Friday, May 23, 2008
Dublin Could Yet Torpedo Lisbon
This is the banner on the home page of Libertas, the Irish organisation running the 'NO' campaign prior to the referendum on the Lisbon Treaty, coming up next month. The leader of Libertas is 39 year old Declan Ganley (pictured below), and he's doing a storming job, catching out Irish government Ministers who are misleading the people about the terms of the Lisbon Treaty (click on Libertas for details), especially as to the loss of Ireland's veto to QMV over any terms that the EU agrees to in WTO negotiations.
Farmers are worried. In Ireland farming carries political clout, as it is a far bigger part of the economy than in Britain, for example.
'Stop lecturing us and telling us how grateful we should be,' said one farmer.
'Why would we support an institution that's taking away our livelihood?' said another, according to today's WSJ.
The WSJ lists out the areas of concern as follows -
Farmers are concerned that they will be forced to compete with cheaper imports, as well as seeing their EU subsidies reduced at the same time. Trade Unions fear that the Treaty will weaken their members' rights. Peace activists say that the Treaty will force Ireland to beef up its military, and anti-abortion groups worry that the Treaty will force Ireland to alter its anti-abortion stance.
The Yes campaign denies that any of these fears are necessary. But all in Ireland are aware that the competitive tax regime in Ireland with the 12.5% Corporation Tax has done a lot to attract business and FDI into Ireland. If tax harmonisation policy becomes enforceable from measures brought in subsequent to Lisbon, again by QMV, which they will, then Ireland's economic competitiveness could start to seep away.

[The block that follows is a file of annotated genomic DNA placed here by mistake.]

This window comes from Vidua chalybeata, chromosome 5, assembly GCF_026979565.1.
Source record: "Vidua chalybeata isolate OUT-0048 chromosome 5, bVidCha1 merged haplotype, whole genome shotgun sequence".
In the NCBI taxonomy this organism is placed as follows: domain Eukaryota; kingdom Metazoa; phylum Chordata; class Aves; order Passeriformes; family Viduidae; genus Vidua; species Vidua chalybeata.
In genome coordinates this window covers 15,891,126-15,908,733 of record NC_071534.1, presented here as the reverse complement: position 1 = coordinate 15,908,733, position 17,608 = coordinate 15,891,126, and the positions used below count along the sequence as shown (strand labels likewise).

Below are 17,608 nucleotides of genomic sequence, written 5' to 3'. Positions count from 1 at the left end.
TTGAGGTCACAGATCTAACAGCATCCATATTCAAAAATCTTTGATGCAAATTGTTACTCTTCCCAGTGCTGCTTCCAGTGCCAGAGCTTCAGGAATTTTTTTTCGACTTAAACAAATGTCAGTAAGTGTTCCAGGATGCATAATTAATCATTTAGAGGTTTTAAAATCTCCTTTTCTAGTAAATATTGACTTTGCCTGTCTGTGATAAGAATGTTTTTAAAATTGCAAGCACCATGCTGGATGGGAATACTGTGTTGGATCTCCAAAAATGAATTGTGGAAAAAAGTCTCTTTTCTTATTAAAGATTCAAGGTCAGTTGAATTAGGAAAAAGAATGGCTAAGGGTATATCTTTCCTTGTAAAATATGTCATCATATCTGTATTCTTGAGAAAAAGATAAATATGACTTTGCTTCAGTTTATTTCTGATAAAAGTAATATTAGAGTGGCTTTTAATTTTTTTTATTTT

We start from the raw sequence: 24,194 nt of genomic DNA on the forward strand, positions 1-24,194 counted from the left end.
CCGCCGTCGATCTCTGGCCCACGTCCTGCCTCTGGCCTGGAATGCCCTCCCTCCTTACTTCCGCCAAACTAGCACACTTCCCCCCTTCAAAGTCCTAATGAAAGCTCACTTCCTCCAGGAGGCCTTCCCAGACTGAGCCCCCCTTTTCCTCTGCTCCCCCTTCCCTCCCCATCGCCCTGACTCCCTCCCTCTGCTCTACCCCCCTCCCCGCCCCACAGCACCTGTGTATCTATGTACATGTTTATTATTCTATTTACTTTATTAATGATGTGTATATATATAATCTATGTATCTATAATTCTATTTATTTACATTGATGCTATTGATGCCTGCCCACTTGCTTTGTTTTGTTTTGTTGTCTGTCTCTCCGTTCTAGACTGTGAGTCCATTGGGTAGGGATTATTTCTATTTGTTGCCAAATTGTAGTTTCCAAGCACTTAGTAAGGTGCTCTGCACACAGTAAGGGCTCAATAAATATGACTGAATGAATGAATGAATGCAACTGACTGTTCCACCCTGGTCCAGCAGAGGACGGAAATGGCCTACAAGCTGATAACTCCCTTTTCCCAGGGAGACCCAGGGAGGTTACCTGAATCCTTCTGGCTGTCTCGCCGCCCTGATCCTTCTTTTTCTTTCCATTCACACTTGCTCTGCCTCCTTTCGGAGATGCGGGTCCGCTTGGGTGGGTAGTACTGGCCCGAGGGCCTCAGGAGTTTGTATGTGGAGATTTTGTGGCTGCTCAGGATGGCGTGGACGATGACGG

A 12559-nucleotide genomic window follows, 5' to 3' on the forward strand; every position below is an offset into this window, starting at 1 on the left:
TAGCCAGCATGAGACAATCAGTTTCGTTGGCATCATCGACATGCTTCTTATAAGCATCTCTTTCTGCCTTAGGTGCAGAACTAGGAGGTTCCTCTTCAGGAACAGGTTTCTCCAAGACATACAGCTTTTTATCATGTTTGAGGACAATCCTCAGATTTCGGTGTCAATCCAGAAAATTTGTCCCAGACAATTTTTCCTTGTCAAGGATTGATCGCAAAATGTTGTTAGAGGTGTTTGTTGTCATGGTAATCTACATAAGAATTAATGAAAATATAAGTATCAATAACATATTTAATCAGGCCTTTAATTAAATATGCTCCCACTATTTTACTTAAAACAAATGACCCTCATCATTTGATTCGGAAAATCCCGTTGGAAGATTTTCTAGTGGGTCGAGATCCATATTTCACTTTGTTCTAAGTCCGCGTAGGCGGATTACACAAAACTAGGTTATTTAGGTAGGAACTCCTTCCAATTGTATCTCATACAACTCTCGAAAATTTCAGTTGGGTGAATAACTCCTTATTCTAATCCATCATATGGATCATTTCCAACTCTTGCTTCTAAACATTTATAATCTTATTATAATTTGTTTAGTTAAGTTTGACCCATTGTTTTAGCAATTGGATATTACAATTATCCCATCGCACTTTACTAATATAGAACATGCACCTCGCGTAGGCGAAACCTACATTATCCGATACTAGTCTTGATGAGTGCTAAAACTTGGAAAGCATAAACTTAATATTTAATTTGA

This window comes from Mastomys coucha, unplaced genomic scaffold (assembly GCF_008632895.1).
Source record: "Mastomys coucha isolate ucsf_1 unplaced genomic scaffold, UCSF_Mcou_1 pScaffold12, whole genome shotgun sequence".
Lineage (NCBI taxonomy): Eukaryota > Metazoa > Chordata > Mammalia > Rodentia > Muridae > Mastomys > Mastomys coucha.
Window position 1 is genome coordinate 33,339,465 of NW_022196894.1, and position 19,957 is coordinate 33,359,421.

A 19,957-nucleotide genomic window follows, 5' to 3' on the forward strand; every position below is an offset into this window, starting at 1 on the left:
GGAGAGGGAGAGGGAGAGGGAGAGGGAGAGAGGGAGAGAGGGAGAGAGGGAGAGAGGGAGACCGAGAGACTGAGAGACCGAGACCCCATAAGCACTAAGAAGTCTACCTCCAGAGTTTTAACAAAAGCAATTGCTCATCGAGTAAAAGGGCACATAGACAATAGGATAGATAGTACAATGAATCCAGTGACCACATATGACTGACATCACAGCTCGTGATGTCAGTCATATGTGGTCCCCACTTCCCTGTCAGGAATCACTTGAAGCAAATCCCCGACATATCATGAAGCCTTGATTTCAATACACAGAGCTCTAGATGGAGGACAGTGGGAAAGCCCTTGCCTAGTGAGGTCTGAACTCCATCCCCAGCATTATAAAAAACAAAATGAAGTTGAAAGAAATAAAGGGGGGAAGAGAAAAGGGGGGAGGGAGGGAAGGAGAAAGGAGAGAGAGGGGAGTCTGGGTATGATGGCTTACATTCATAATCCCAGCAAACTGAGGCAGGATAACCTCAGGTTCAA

The country is already suffering from a property price downturn and rising interest rates, and the Irish are not so willing to suspend their doubts about the EU as they were. earlier in May a poll put the YES and the NO votes neck and neck, but with 30% undecided. All the big parties are backing the Treaty, as is the media, but the lone voices of Declan Ganley and Libertas, backed by Sinn Fein might yet pull off the vote. The battle is on.
UPDATE - Dan Hannan in this week's Spectator is upbeat about the chances of Lisbon being sunk by the Irish referendum HERE.
And his colleague Roger Helmer MEP East Midlands (Conservative) has this to say in his monthly newsletter -
The mood in Ireland is swinging against the Yes Campaign. A recent poll of small businessmen in Ireland showed 74% against. Ten thousand Irish farmers marched in Dublin against the Lisbon Treaty. They are worried about Peter Mandelson's world trade position. Recently Mandy called the Irish farmers "liars". This was headlined in Irish papers. You can imagine how such a comment from an English Commissioner was received. One Irish NO Campaigner called Mandelson "The gift that keeps on giving".
The Yes side are getting very worried, in Dublin and in Brussels. They can't move the vote to a later date, because they know that developments under the French Presidency (July/Dec '08), especially on tax and agriculture, will strengthen the NO vote.
It is difficult to see how the EU could respond to a NO vote in Ireland, but it would be a huge boost for our cause. Fingers crossed for June 12th..
An Irish Take on the Lisbon Treaty
In the (Irish) Sunday Business Post, Tom McGurk argued, "If you thought the Maastricht and Nice masterpieces needed a whole afternoon in a political seminar to understand, then try Lisbon. It is the Finnegans Wake of EU treaties, a master-class in confusion and obscurity. It would be funny if it weren't so serious; indeed, were any student in Europe to submit the Lisbon Treaty as an academic political thesis, they might well be thrown out of their faculty."
The last word should go to a thoughtful Irishman, Anthony Coughlan, who explains in simple terms what Lisbon would mean for Ireland, if it were to be ratified. Read HERE.